I argue in this brief essay that the increasingly fervent insistence on criminal punishment of the Bush administration lawyers for their legal advice on interrogation policy is both wrong-headed and dangerous. It is wrongheaded because the insistence on criminal prosecution of attorneys based solely upon their good faith interpretation of the law is highly unlikely to succeed as a matter of both U.S. and international law. It is dangerous because, at least with respect to U.S. law, prosecuting good faith legal advice is (and should be) a violation of those attorneys' constitutional rights under the U.S. Constitution's First Amendment and broader norms of free expression. Insisting on prosecuting lawyers for their good-faith legal advice, or even threatening prosecution, will chill the ability of future government lawyers to give legal advice on complex and important questions implicating U.S. national security.
It is hardly unusual for a U.S. President or for a U.S. administration to be charged with committing war crimes. President Franklin Roosevelt was accused of violating the Neutrality Act in order to incite a war with Germany. (1) President Harry Truman's decision to use the atomic bomb in Japan has been called a war crime so many times it is hardly worth documenting. (2) Presidents Johnson and Nixon were pilloried over their Vietnam War and Cambodia military plans. (3) More recently, critics have brought out the "war crime" accusation against President Bush's military action in the Gulf War and Panama, (4) and President Clinton's bombings of Kosovo. (5) One only has to review the list of charges drawn up by former U.S. Attorney General Ramsey Clark over the years to get a flavor of these types of charges. (6)
The most recent wave of war crimes accusations against the George W. Bush administration is different. But the difference lies mostly in the near obsessive focus of the accusers on the legal advice of Bush Administration lawyers. (7) As the papers to this symposium demonstrate, it is likely that a majority of international lawyers and scholars reject the legal interpretations adopted by the Bush Administration in the pursuit of the war on terrorism, most especially the widely condemned "torture memos." (8) But many have gone farther than simply arguing that the legal advice was wrong. A number of scholars and advocates have argued for, indeed demanded, a criminal prosecution of such lawyers for giving their legal advice. (9)
I agree that the so-called "torture memos" drew a standard that was too loose, and I believe (with the benefit of hindsight) that I would have written an opinion more limiting of interrogation techniques than the one that was written. But to me, my disagreement with the legal analysis of the memos on interrogation policy is very different from stating that I believe the lawyers who gave that advice should be held criminally liable solely for their legal advice.
Indeed, in this short essay, I will argue that this increasingly fervent insistence on criminal punishment of the Bush lawyers for their legal advice is both wrong-headed and dangerous. It is wrong-headed because the insistence on criminal prosecution of attorneys based solely upon their good faith interpretation of the law is highly unlikely to succeed as a matter of both U.S. and international law. It is dangerous because, at least with respect to U.S. law, prosecuting good faith legal advice is (and should be) violations of those attorneys' constitutional rights under the U.S. Constitution's First Amendment and broader norms of free expression. Insisting on prosecuting lawyers for their good-faith legal advice, even threatening prosecution, will chill the ability of future government lawyers to give legal advice on complex and important questions implicating U.S. national security.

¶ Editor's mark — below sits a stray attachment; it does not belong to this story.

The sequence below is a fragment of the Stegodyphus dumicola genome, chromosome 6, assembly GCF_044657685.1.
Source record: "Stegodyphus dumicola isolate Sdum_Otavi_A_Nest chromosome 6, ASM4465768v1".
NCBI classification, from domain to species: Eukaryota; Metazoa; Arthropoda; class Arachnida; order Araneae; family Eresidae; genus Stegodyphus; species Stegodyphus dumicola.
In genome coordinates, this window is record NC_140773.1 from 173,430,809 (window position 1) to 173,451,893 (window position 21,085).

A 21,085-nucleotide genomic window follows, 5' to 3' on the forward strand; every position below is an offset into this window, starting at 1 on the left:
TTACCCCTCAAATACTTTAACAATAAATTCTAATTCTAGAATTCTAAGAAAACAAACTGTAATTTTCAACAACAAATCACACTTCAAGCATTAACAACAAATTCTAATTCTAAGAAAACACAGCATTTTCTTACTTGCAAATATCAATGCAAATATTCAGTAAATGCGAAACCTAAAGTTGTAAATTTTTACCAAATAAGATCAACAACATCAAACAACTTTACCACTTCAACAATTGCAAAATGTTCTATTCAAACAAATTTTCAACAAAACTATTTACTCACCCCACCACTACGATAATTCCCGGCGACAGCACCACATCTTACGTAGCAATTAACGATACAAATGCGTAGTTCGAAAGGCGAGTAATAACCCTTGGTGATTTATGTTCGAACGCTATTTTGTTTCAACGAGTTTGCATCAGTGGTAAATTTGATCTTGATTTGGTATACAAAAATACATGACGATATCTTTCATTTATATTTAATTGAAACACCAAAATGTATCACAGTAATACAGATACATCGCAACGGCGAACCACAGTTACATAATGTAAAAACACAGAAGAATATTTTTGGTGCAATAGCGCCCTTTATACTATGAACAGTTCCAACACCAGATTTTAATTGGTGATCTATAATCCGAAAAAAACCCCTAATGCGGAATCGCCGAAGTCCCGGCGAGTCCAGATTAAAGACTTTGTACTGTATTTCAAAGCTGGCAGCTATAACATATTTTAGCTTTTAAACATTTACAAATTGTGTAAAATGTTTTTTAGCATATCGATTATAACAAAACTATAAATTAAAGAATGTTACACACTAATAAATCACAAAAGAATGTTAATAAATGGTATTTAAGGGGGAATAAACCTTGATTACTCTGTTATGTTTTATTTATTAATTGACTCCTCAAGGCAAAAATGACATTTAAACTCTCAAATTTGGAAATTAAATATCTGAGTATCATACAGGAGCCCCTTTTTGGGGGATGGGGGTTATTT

THE EXTREMELY WEAK CASE FOR PROSECUTING THE BUSH LAWYERS
It is not surprising that legal academics are generally critical of attempts to prosecute attorneys, especially for giving legal advice. In contexts other than U.S. government interrogation policies, scholars have generally criticized overzealous prosecutions of criminal defense lawyers and securities lawyers on the grounds that such prosecutions chill the ability to give legal advice and legal advocacy more generally. (10)
What is surprising is the willingness of many scholars to entertain, or advocate for, criminal prosecution of the Bush lawyers. Legal scholars have relentlessly criticized the "torture memos," not to mention the legal advice undergirding the Bush Administration's policies on the war on terrorism more generally. But the attention on the legal advice is almost unprecedented.
There is only one plausible theory by which the Bush attorneys may be criminally liable for their legal advice: aiding and abetting the act of torture as defined under U.S. law and under international law. (11) There is no evidence that the Bush lawyers in any way participated in the alleged interrogations, so there can be no question of actually punishing them directly under the statute or international treaties prohibiting torture.
There are two relevant sets of laws that might be invoked to prosecute the Bush lawyers. First, under U.S. law, torture is a federal crime prohibited by 18 U.S.C. [section] 2430A, which itself implements U.S. obligations under the Convention Against Torture. (12) A person may then be held liable for aiding and abetting any federal crime under 18 U.S.C. [section] 2430A. Second, international law also directly criminalizes torture. The Rome Statute of the International Criminal Court, for instance, permits prosecution for crimes against humanity and war crimes, both of which have been...